TORRINGTON — Hatfield & Co Jewelers — a landmark in the community for 30 years — has closed its doors for good on East Main Street.
Owner Lisa Soliani Croci said the growing popularity of purchasing jewelry online contributed to her fine jewelry business closing. However, she believes a jewelry business should be hands-on, and before buying any piece, the customer should see it in person.
“You really have to try it on. You have to touch it in the light. It could look completely different than how it looks in a photograph,” she said. “We were very much that kind of business. We would fall in love with the pieces that we chose for our clientele.”
When vendors came into the store with their products, Croci said she would involve her entire staff in the buying process “because we all had very different tastes, so it was a group effort.”
She and her staff went through all the designs and decided what to purchase. “We tried to bring in some pieces that you wouldn’t see any place else,” she said. This included inlaid jewelry and recycled metal and vegan ivory jewelry.
Another reason Croci said she closed is due to the economic slowdown from the coronavirus pandemic. As a non-essential business, Hatfield was closed from the end of March through the end of May. For those who lost their jobs or were furloughed and now struggling to buy necessities, “jewelry is not high on their list of purchases right now,” she said. “We were working just to pay the bills.”
Croci, 58, a mother of two and has one grandchild, said her 80-year-old mother, Marie Soliani, worked at Hatfield for many years. Soliani is also a justice of the peace who offered to marry customers for free if they purchased the engagement ring at Hatfield.
“She did this about two dozen times,” Croci said. On some occasions, the couples would marry at the store.
“One couple — the son of someone who works for us and his soon-to-be husband, asked my mom to marry them. We brought in a cake and champagne. We did a whole ceremony,” Croci said. “There was not a dry eye in the house.”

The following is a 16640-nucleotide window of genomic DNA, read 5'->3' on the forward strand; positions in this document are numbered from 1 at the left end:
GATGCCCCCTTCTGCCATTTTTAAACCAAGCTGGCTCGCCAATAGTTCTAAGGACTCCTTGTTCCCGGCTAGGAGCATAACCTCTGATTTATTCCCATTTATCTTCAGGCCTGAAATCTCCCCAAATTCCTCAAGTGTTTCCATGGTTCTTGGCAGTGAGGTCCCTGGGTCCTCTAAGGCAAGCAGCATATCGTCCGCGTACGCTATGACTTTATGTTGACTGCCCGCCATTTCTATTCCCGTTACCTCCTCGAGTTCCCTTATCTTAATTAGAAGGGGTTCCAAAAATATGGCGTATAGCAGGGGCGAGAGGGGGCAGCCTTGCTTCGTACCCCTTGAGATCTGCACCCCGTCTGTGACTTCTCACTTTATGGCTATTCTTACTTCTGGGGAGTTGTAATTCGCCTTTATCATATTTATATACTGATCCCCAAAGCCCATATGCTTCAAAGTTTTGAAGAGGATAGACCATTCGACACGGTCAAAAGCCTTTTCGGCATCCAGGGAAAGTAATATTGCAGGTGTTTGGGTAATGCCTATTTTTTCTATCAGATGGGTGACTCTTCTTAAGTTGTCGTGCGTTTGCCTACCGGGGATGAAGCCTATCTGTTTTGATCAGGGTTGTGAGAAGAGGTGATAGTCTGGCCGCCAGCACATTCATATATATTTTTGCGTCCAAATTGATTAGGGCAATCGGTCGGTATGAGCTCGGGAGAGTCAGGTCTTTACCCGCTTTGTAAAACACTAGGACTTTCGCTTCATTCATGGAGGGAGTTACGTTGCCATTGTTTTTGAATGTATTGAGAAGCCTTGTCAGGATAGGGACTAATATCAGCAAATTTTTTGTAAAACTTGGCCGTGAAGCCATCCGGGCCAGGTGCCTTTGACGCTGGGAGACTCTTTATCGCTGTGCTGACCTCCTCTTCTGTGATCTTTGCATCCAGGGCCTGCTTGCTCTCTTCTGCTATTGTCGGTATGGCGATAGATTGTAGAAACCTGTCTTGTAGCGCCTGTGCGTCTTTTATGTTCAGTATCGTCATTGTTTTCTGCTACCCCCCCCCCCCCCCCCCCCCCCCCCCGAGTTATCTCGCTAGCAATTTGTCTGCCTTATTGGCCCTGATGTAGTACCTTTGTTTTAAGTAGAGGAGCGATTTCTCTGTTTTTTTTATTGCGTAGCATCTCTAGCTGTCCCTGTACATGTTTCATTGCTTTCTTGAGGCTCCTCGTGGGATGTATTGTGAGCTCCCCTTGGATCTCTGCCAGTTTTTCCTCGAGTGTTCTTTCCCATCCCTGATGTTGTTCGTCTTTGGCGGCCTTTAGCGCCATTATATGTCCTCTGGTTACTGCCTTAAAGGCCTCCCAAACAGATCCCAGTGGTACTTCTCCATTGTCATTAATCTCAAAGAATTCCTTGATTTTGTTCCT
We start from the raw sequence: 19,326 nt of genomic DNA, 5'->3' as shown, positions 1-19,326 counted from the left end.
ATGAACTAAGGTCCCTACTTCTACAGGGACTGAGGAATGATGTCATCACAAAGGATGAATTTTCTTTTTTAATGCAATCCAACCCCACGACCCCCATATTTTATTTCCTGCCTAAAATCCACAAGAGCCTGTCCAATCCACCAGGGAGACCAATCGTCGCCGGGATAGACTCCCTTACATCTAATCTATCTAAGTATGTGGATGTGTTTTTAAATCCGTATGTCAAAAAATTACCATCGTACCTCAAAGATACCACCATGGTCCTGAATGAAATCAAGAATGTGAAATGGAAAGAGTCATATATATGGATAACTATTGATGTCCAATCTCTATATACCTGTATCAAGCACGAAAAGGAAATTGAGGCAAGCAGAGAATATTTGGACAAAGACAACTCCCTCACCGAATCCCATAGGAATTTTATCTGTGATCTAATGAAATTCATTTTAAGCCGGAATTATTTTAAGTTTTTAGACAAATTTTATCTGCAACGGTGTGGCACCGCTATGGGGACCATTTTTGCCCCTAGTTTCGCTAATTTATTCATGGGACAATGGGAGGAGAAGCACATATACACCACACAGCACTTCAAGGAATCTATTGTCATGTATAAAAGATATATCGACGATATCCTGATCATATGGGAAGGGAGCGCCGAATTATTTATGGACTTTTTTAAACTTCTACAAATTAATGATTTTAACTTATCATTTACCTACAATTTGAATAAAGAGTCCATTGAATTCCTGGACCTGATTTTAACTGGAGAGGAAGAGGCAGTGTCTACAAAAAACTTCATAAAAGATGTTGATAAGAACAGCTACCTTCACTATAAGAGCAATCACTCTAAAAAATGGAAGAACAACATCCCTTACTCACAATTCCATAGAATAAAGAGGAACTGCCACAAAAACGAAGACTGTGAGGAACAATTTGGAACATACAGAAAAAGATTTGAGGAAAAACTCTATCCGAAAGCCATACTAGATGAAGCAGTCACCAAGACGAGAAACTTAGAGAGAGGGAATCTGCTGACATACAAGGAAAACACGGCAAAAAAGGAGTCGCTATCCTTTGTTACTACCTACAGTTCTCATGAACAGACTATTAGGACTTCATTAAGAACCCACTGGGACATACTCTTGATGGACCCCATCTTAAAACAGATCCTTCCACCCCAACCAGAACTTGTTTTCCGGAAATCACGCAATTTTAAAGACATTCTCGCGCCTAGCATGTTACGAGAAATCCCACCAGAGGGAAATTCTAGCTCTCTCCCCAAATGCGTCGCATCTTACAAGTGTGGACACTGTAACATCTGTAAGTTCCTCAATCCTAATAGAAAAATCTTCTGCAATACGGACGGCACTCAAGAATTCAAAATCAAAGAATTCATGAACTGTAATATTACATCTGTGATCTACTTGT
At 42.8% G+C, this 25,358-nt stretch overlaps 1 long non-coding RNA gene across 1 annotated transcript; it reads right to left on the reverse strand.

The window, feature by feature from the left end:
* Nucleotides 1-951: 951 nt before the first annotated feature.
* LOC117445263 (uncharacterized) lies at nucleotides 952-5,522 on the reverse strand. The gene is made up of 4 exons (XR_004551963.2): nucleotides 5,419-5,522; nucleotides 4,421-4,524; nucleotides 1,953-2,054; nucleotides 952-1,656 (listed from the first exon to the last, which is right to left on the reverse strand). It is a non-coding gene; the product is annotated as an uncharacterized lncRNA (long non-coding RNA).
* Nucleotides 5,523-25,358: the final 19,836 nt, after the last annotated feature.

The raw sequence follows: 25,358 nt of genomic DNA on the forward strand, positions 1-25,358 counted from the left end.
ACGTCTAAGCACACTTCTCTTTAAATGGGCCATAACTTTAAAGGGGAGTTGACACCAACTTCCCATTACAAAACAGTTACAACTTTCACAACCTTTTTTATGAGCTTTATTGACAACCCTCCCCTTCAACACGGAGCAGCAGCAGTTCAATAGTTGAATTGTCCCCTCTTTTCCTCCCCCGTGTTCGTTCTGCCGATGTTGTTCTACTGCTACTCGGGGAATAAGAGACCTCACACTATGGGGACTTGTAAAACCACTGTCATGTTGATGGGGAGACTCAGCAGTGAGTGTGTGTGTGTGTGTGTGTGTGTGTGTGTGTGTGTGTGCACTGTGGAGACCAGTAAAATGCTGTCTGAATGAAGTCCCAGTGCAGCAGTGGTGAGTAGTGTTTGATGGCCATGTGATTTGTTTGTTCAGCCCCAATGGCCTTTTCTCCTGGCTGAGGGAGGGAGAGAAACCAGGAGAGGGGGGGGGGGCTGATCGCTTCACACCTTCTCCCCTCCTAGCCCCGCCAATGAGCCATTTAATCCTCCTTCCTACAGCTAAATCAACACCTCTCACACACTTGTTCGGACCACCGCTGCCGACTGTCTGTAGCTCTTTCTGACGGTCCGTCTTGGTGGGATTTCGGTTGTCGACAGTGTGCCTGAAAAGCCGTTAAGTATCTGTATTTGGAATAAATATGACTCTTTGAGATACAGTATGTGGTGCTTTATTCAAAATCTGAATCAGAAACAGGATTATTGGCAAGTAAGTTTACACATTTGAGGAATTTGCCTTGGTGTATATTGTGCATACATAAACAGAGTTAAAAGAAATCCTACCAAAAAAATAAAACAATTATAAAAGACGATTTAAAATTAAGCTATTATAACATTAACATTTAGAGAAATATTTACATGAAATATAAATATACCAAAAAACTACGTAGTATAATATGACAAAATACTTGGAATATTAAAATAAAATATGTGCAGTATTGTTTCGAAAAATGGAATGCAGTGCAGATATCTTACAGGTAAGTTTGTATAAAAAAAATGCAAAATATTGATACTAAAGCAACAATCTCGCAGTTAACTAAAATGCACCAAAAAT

Croci plans to continue serving as the executive secretary for the Torrington schools superintendent. It’s a position she’s held for two years.
Originally called Hatfield Jewelers, the store was opened by Torrington resident Stacey Hatfield in 1990, at 491 Winsted Road.
The Hatfields were close family friends of the Soliani family, according to Croci, whose mother began working at the store in 2002.
In 2011, Croci said she decided to pursue her dream to become a business owner. “[Hatfield] had always asked me if I would be interested in buying it,” Croci said. “It was something I always entertained. I always wanted to own my own business.”
In 2013, Hatfield moved to 1875 E. Main St., and in 2106, it moved to its final location.
Nutmeg Fudge Company, across the street at 11 Main St., will be moving into Hatfield’s location in March.
Reflecting on her many years in the jewelry business, Croci said she feels blessed to have been able to share in so many milestones and memories with customers.
While she came into the business with no formal jewelry background, she said she has “a real love” of the product.
“I love the details of jewelry, and the design,” she said. “I’m very grateful to have played a part in the lives of those people, and we’ll miss them. Everybody has those pieces that mean something to them, no matter what they are. We bent over backwards for people but we loved to do it because we knew that deep down inside, it’s meant a great deal to somebody, and that was what was important.”